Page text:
The dramatic arrest in the United Arab Emirates of Bulgaria’s former National Lottery boss Vasil Bojkov came as a new chief prosecutor flexes his muscles and the state extends control over the lucrative gambling industry.
Amid major changes to gambling laws in Bulgaria, the most influential figure in the sector, Vasil Bojkov, a billionaire businessman, football boss and former owner of the recently-nationalised National Lottery is facing deportation from the United Arab Emirates after his recent arrest.
Bojkov, who was detained on Friday, is charged with several crimes, including leading an organised criminal group, coercion, attempted bribery of an official and tax evasion. An international warrant was issued for his arrest on January 29 after he fled Bulgaria.
His arrest can be seen as another scalp for the ambitious new Chief Public Prosecutor, Ivan Geshev, who only started in the post at the beginning of 2020.
Geshev earlier this month also ordered the arrest of the Minister of Ecology, Neno Dimov, following a water crisis in the town of Pernik.
Bojkov’s problems started in mid-January, when the leader of the right-wing United Patriots alliance in parliament, Valeri Simeonov, proposed changing gambling laws to nationalise the National Lottery, which, despite its name, was a private business.
The lottery is a highly profitable enterprise, with the head of parliament’s budget committee, Menda Stoyanova, recently saying that Bulgarians spent a billion levs (half a billion euros) on it in 2018.
On January 23, parliament adopted the amendments – and a searching look into the lottery’s affairs has ensued. The prosecution is now investigating whether the lottery prizes were actually ever paid out to people, amid suspicions that this did not happen.
On top of that, taxes that have been avoided in recent years amount to “more than half a billion lev [some 250 million euros]”, according to Georgi Nachev, director of the State Financial Inspectorate.
Bojkov’s arrest in the UAE was followed by a busy weekend for the prosecution: on Saturday, the court decided to leave in custody the former chairman of parliament’s gambling committee, Ognemir Mitev, who had been detained earlier last week.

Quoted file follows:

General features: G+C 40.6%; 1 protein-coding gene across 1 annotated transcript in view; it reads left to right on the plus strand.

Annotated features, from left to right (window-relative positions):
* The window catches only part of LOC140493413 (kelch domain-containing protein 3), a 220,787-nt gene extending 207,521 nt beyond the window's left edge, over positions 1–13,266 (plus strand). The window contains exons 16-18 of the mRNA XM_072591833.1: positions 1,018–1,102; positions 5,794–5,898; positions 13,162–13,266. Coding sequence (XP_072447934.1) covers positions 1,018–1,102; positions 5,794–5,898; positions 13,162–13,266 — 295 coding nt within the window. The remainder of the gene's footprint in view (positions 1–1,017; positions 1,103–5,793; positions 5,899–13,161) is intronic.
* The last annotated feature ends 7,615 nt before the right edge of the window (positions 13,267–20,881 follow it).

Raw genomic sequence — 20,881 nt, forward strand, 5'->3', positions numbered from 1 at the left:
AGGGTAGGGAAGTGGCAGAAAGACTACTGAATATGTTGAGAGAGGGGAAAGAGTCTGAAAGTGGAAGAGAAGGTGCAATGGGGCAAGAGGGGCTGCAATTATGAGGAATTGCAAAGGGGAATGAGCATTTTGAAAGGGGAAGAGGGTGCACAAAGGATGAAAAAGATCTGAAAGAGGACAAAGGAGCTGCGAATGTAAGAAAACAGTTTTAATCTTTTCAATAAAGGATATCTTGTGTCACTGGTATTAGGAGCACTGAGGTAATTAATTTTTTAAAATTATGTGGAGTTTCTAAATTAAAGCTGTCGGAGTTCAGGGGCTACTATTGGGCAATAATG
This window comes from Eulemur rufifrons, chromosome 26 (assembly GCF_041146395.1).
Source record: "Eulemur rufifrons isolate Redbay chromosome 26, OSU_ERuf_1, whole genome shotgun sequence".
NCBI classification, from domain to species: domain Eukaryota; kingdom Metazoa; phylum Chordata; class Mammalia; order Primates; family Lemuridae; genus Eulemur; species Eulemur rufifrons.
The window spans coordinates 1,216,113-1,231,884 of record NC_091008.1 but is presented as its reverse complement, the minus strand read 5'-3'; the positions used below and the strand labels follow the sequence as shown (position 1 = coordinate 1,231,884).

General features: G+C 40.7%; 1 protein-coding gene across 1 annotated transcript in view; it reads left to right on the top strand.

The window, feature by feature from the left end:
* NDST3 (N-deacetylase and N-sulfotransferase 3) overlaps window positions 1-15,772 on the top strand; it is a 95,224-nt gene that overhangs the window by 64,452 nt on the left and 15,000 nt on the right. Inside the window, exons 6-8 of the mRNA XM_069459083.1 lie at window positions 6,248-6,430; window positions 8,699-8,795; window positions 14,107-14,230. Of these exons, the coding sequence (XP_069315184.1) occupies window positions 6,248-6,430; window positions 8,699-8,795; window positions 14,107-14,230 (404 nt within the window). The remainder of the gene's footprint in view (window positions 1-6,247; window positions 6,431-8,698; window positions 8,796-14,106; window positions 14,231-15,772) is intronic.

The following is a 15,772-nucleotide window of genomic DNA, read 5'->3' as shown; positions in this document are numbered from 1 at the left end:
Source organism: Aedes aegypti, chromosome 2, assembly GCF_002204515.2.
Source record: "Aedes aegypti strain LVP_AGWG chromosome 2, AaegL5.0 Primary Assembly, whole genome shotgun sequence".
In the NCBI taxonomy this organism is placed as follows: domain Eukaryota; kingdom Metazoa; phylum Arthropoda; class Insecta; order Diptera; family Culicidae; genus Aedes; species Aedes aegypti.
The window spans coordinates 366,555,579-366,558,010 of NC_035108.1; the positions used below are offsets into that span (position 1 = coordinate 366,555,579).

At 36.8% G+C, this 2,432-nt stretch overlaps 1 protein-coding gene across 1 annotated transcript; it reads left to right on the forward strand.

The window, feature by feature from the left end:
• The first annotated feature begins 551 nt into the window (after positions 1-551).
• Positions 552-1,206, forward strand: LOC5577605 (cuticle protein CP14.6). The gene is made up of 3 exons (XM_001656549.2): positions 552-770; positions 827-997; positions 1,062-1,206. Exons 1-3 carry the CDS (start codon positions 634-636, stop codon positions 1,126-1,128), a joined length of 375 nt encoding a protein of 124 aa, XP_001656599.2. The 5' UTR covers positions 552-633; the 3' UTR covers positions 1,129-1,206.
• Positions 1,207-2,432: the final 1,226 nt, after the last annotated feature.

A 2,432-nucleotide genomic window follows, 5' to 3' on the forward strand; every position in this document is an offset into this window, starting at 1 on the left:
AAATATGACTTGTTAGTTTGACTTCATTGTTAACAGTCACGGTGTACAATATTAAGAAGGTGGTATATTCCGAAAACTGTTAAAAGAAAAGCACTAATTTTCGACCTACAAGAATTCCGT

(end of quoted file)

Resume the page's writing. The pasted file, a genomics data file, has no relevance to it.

Meanwhile the current chairman of the gambling committee, Alexander Georgiev, who was arrested in Vienna on February 1 and who has confessed to initiating schemes to help Bojkov, was released on bail of $40,000.
Before his arrest, Bojkov gave a rare interview, complaining of a Nazi-style propaganda attack on his name.
“It seems we are living in Goebbels’ time again, everything that surrounds us is propaganda,” he said on January 30.
He added that he wanted to come home to Bulgaria, but said that after the Chief Prosecutor General’s moves that he was “afraid to come back”.
“If I came back, I would probably be arrested immediately and who knows what’s going to happen with me,” Bojkov said.
Earlier, he had condemned the nationalisation of the lottery, saying it would cause huge damage.
“The unconstitutional suspension of the lottery will have a severe impact on many other businesses that are part of the process, and on 40,000 people who are directly part of the business,” he told Radio Free Europe’s Bulgarian service on January 22.
Known by the nickname ‘Cherepa’ (‘The Skull’), Bojkov was born in 1956 in Velingrad and graduated in mathematics from the University of National and World Economy in Sofia.
He was known to Communist Bulgaria’s state security service for his gambling activities as early as 1985, when they were still illegal. His career took off after the change of regime with a chain of currency exchange offices, and he then expanded into the gambling industry in the 1990s, as well as into road construction and football.
From 1999 to 2006 he was the owner of football club CSKA Sofia and in March 2019 he became the owner of CSKA’s main rival, Levski Sofia. His current plight leaves question marks over Levski’s financial future.
In 2006, Bojkov also became the head of the National Chess Association.
In 2011, his name was mentioned in a diplomatic cable from the US embassy in Sofia, published by WikiLeaks, which focused on links in Bulgaria between business and organised crime.
Since 2004, he has also avidly collected art. On the day before his arrest, last Thursday, police broke into his Sofia villa and confiscated his huge art collection of about 3,000 pieces. The fact that the artworks were stuffed into bags raised concerns among art critics and curators about their preservation.
According to the Thracia Foundation, which is taking temporary care of the collection, all of the artworks’ documentation is intact. Part of the collection is now being stored in the National History Museum.
On Monday, police also started listing all the artworks at Nove Holdings, Bojkov’s main company, but so far without moving them.
More information about Bojkov’s extradition from the UAE to Bulgaria, which could prove to be a slow process, is expected shortly.